In Irish Bred Pub's kitchen, cooks simmer beef in Guinness and brown gravy and stuff shepherd's pies with savory meat. Patrons can dig into Irish favorites or venture beyond the Emerald Isle to taste the cajun flavors of chicken and sausage jambalaya and shrimp sautéed in cajun seasoning. On Mondays and Wednesdays, visitors belt out karaoke favorites, while on Tuesdays and Thursdays they take on trivia challenges to recall obscure facts, such as the name of America's current president.
The Ultimate Bar & Grill’s chefs break free from the shackles of pub-grub conventions with a revamped menu of bar starters and full-grown entrees. Platter pamperers steep 24 wings in a sauna of spices, such as lemon pepper and sweet chili ($17.99), before massaging rémoulade and marinara into fried green tomatoes ($6.99). Cloak Vienna beef dogs in an ensemble of Chicago-style duds, including mustard, relish, veggies, celery salt, and Prohibition-era fedoras ($6.99). Twinkle-toed clusters of snow crab legs quickstep through Cajun seasonings ($19.99), and chicken ($13.99), steak ($14.99), or shrimp ($15.99) cascade across the teriyaki stir-fry's mound of peppers, onions, and garlic. Taste buds plunge into the drink menu's wines, suds, and creative cocktails, such as the vodka-laced Electric Lemonade.
A smooth synthesis of Louisianan flavors and hearty Italian influences, Nawlins’ soul-stirring menu of home-cooked Cajun and creole-Italian cuisine culls many of its robust flavors from fresh, organic ingredients harvested by locally sourced producers. Kick-start communal feasts over an appetizer such as a spread of creole calamari, crowned with crumbled goat cheese and fiery house-made marinara, or a dish of fried alligator, served with a piquant dipping sauce ladled from the Everglades’ subterranean spice pools. With palates primed, diners can peruse the entree menu’s traditional creole dishes, including whole shrimp slathered in a rich Worcestershire-wine-butter sauce. Those pining for seafood can order Nawlins' gumbo, a maritime mélange of crawfish, shrimp, crab, and veggies. Unsheathe steak knives when tackling 12–14 ounces of blackened rib eye, or use your hands to snatch one of the restaurant's po boy sandwiches, jam-packed with fried oysters, italian meatballs, and crab cake. Diners finish with Hurricane cocktails from Nawlins’ full-service bar, a fruity rum concoction ideal for toasting to an upcoming vacation to northern Quebec.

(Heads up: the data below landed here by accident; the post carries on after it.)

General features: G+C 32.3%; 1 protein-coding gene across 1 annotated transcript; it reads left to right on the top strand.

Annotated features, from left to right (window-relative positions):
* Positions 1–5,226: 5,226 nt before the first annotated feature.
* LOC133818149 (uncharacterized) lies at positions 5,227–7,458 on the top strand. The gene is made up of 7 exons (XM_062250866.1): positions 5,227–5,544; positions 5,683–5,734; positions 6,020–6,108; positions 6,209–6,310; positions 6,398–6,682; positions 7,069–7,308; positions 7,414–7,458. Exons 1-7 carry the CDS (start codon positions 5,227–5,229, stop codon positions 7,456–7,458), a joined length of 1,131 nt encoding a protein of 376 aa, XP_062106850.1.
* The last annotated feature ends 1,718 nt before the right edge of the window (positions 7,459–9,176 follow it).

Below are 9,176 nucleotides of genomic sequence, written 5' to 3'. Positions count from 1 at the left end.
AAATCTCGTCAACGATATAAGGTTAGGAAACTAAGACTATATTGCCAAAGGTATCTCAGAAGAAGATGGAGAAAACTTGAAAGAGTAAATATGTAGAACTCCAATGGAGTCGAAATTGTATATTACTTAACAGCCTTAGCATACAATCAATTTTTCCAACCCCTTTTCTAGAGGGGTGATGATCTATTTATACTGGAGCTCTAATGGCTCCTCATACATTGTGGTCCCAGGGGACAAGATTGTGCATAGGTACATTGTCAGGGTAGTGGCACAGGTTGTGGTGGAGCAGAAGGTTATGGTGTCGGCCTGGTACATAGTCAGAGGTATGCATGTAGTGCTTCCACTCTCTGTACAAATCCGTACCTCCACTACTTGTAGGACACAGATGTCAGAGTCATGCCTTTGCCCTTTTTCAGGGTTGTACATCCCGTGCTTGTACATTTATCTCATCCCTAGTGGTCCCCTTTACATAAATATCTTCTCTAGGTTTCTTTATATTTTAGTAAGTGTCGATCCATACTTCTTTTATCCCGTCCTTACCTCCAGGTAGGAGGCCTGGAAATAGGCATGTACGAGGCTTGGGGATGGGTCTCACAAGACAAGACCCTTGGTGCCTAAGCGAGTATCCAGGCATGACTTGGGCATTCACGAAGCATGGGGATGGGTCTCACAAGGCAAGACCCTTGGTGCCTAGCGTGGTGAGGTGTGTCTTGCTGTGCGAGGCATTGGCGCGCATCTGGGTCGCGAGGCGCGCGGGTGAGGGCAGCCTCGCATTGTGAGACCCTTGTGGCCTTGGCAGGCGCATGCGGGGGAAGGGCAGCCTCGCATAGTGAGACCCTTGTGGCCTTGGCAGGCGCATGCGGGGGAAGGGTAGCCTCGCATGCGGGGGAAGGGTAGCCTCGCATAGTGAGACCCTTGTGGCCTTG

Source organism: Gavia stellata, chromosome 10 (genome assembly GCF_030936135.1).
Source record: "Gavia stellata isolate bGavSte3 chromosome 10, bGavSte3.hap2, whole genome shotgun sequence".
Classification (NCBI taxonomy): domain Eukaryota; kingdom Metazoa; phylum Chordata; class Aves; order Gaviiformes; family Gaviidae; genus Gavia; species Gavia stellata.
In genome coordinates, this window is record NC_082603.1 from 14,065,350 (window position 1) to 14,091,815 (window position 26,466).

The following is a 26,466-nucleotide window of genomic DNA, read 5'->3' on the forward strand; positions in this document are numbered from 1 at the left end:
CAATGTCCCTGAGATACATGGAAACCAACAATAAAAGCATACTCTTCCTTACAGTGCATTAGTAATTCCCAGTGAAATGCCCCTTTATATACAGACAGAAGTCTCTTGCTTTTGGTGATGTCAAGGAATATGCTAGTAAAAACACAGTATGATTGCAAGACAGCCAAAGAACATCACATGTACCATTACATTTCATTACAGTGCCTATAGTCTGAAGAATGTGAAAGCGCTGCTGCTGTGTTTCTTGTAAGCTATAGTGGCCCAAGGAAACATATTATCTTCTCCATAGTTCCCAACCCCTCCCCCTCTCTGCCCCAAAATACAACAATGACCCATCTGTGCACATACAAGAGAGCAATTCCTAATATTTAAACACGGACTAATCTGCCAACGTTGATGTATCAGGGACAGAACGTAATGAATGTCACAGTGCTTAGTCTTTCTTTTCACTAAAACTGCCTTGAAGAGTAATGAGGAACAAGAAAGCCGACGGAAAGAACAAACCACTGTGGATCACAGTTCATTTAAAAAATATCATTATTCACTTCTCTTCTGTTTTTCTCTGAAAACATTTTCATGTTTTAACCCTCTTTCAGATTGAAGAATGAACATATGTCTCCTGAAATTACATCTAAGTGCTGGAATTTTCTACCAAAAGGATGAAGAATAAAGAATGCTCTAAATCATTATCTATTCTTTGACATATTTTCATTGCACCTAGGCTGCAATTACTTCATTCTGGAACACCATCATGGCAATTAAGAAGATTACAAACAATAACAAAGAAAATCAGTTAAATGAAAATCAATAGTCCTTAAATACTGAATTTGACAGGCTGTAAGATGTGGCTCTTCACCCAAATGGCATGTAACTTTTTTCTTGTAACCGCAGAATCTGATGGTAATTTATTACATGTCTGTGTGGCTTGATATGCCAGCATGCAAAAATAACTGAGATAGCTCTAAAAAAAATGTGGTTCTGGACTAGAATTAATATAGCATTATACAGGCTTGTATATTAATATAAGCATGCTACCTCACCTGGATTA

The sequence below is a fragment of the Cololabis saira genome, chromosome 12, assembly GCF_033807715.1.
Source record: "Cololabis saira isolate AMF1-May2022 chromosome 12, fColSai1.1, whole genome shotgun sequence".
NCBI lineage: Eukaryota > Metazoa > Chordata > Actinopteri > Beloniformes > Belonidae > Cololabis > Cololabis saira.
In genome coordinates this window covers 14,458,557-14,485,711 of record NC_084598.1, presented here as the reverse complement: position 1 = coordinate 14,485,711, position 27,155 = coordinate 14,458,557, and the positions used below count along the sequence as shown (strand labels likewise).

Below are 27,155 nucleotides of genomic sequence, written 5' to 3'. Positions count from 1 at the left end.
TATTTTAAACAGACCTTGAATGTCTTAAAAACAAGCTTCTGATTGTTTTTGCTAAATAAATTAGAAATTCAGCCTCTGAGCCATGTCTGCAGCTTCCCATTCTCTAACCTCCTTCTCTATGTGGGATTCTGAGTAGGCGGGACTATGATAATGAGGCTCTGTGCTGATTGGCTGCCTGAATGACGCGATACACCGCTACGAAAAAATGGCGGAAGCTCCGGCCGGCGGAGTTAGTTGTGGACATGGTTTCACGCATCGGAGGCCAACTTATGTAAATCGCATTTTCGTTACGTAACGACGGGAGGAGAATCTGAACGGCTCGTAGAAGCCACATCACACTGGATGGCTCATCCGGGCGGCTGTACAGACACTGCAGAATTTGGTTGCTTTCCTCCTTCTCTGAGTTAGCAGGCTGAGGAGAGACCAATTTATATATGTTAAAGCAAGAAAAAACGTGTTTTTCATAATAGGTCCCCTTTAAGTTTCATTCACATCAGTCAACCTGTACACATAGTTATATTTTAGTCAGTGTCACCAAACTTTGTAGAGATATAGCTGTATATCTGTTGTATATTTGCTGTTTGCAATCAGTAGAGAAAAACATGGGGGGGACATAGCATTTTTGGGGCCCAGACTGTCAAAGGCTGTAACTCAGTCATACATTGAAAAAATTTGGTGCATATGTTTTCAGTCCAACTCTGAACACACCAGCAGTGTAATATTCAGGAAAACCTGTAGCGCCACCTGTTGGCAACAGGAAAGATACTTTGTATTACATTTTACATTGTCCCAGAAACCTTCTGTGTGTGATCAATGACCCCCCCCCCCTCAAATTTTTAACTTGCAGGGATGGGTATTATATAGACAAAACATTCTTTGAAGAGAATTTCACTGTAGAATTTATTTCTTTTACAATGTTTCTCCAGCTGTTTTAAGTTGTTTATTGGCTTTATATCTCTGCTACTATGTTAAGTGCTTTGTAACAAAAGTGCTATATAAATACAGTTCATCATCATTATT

When Wine Shoe owners Nora and Shannon Wiley started planning the shop's design, they wanted something that would blend their worldly travels with the historic culture of the surrounding Castleberry Hill neighborhood. The result was promptly recognized by Atlanta magazine, which compared Wine Shoe to a "private wine cellar in France stocked with wines from all over the world."
Today, the facility's floor-to-ceiling wine wall stands as a new challenge to rock climbers and as a stunning backdrop to an assortment of wine-related activities, including classes that drew more than 3,000 total students during 2011. Many of those students gathered around Wine Shoe's 12-foot rustic table, where, sitting beneath a glistening bronze and crystal chandelier, they paired sips with scrumptious hunks of education.
The shop carries more than 150 different wines, the majority of which come from small producers. It also keeps its door open to pooches, as Nora and Shannon's security dog, Beeren, is always looking for new buddies with whom to discuss the nuanced flavors of rawhide bones.
The Hawks migrated to Atlanta from St. Louis for the 1968–69 season and have since become a venerated local institution. Though the Atlanta club has never claimed an NBA title, they've appeared in the playoffs 27 times since 1969, stamping their punchcard frequently enough to receive free hot dogs for the whole team during their next postseason appearance. Since 1999, the Hawks have perched in the rafters of Philips Arena, where more than 18,000 fans cheer them to victory in the Eastern Conference's Southeast Division.
As you gear up for cheery holiday travel and festive airport lines, transport yourself to a time when travel was neither so comfortable nor so speedy. With today's Groupon to Theatrical Outfit, $15 gets you a ticket to see Mark Brown's stage adaptation of ¬Jules Verne's classic novel Around the World in 80 Days, a $35 value. Your ticket is good for performances from 10/28 through 11/1 and 11/5 through 11/8 (click here to see showtimes for those dates). Once you've got your Groupon, call the box office to reserve your preferred date and the FAA to notify it of your imminent global balloon jaunt. Gain new appreciation for the fellow air traveler who insists on showing you pictures on his phone, or get inspired to set out on a trans-Siberian jaunt by this comedic continent-hopping adventure.Follow @Groupon_Says on Twitter.